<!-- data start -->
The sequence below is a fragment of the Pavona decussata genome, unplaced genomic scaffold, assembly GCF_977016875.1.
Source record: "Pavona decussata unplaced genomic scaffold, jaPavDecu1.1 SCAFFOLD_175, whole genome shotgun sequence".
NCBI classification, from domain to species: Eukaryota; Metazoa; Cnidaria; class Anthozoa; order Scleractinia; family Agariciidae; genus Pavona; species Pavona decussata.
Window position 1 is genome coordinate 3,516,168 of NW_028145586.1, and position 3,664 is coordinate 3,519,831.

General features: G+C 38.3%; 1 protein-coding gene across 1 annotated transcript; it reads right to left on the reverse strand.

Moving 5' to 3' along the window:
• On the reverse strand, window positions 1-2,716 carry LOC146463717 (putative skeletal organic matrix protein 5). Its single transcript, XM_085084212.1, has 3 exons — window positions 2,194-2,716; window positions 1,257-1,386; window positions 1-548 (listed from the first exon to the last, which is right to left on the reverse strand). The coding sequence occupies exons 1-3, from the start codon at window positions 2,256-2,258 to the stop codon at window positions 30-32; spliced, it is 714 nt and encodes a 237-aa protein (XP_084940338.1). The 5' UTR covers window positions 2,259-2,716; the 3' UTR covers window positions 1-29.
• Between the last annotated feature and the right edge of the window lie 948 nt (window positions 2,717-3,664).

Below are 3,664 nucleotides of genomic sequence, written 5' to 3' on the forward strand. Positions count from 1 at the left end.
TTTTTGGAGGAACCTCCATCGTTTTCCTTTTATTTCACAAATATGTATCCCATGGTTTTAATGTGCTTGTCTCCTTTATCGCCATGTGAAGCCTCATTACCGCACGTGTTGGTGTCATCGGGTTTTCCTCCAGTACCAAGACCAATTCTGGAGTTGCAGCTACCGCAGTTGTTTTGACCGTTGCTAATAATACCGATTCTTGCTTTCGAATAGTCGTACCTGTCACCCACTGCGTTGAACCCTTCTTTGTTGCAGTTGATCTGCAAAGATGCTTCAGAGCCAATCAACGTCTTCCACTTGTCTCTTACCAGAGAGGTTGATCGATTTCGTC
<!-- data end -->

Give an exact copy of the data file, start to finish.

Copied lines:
The sequence below is a fragment of the Pavona decussata genome, unplaced genomic scaffold, assembly GCF_977016875.1.
Source record: "Pavona decussata unplaced genomic scaffold, jaPavDecu1.1 SCAFFOLD_175, whole genome shotgun sequence".
NCBI classification, from domain to species: Eukaryota; Metazoa; Cnidaria; class Anthozoa; order Scleractinia; family Agariciidae; genus Pavona; species Pavona decussata.
Window position 1 is genome coordinate 3,516,168 of NW_028145586.1, and position 3,664 is coordinate 3,519,831.

General features: G+C 38.3%; 1 protein-coding gene across 1 annotated transcript; it reads right to left on the reverse strand.

Moving 5' to 3' along the window:
• On the reverse strand, window positions 1-2,716 carry LOC146463717 (putative skeletal organic matrix protein 5). Its single transcript, XM_085084212.1, has 3 exons — window positions 2,194-2,716; window positions 1,257-1,386; window positions 1-548 (listed from the first exon to the last, which is right to left on the reverse strand). The coding sequence occupies exons 1-3, from the start codon at window positions 2,256-2,258 to the stop codon at window positions 30-32; spliced, it is 714 nt and encodes a 237-aa protein (XP_084940338.1). The 5' UTR covers window positions 2,259-2,716; the 3' UTR covers window positions 1-29.
• Between the last annotated feature and the right edge of the window lie 948 nt (window positions 2,717-3,664).

Below are 3,664 nucleotides of genomic sequence, written 5' to 3' on the forward strand. Positions count from 1 at the left end.
TTTTTGGAGGAACCTCCATCGTTTTCCTTTTATTTCACAAATATGTATCCCATGGTTTTAATGTGCTTGTCTCCTTTATCGCCATGTGAAGCCTCATTACCGCACGTGTTGGTGTCATCGGGTTTTCCTCCAGTACCAAGACCAATTCTGGAGTTGCAGCTACCGCAGTTGTTTTGACCGTTGCTAATAATACCGATTCTTGCTTTCGAATAGTCGTACCTGTCACCCACTGCGTTGAACCCTTCTTTGTTGCAGTTGATCTGCAAAGATGCTTCAGAGCCAATCAACGTCTTCCACTTGTCTCTTACCAGAGAGGTTGATCGATTTCGTC